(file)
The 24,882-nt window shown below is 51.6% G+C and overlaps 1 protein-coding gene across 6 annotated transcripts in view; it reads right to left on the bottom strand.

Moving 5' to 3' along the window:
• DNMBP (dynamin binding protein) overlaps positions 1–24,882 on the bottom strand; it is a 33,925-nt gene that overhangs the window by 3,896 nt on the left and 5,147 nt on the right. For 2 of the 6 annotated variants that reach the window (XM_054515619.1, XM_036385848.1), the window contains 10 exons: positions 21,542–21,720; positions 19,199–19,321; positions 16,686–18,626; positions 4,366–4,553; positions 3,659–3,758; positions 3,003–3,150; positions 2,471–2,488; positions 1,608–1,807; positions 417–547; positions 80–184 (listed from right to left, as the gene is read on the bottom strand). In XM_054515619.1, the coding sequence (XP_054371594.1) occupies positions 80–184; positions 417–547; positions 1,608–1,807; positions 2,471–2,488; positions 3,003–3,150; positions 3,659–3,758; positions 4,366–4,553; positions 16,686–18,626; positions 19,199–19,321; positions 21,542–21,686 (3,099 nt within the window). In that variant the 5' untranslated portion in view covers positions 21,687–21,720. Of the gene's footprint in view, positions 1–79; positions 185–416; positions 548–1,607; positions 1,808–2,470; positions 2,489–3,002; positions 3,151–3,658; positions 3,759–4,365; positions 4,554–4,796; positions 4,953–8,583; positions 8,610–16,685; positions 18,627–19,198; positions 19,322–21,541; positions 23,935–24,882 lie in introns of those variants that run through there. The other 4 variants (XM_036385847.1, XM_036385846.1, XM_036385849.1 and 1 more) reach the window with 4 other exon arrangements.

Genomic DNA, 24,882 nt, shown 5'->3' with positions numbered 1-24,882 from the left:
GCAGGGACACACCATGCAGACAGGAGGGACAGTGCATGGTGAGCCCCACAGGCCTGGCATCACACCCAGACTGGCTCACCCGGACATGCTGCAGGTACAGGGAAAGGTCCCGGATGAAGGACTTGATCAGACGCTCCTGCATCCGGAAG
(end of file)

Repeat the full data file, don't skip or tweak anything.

The 24,882-nt window shown below is 51.6% G+C and overlaps 1 protein-coding gene across 6 annotated transcripts in view; it reads right to left on the bottom strand.

Moving 5' to 3' along the window:
• DNMBP (dynamin binding protein) overlaps positions 1–24,882 on the bottom strand; it is a 33,925-nt gene that overhangs the window by 3,896 nt on the left and 5,147 nt on the right. For 2 of the 6 annotated variants that reach the window (XM_054515619.1, XM_036385848.1), the window contains 10 exons: positions 21,542–21,720; positions 19,199–19,321; positions 16,686–18,626; positions 4,366–4,553; positions 3,659–3,758; positions 3,003–3,150; positions 2,471–2,488; positions 1,608–1,807; positions 417–547; positions 80–184 (listed from right to left, as the gene is read on the bottom strand). In XM_054515619.1, the coding sequence (XP_054371594.1) occupies positions 80–184; positions 417–547; positions 1,608–1,807; positions 2,471–2,488; positions 3,003–3,150; positions 3,659–3,758; positions 4,366–4,553; positions 16,686–18,626; positions 19,199–19,321; positions 21,542–21,686 (3,099 nt within the window). In that variant the 5' untranslated portion in view covers positions 21,687–21,720. Of the gene's footprint in view, positions 1–79; positions 185–416; positions 548–1,607; positions 1,808–2,470; positions 2,489–3,002; positions 3,151–3,658; positions 3,759–4,365; positions 4,554–4,796; positions 4,953–8,583; positions 8,610–16,685; positions 18,627–19,198; positions 19,322–21,541; positions 23,935–24,882 lie in introns of those variants that run through there. The other 4 variants (XM_036385847.1, XM_036385846.1, XM_036385849.1 and 1 more) reach the window with 4 other exon arrangements.

Genomic DNA, 24,882 nt, shown 5'->3' with positions numbered 1-24,882 from the left:
GCAGGGACACACCATGCAGACAGGAGGGACAGTGCATGGTGAGCCCCACAGGCCTGGCATCACACCCAGACTGGCTCACCCGGACATGCTGCAGGTACAGGGAAAGGTCCCGGATGAAGGACTTGATCAGACGCTCCTGCATCCGGAAG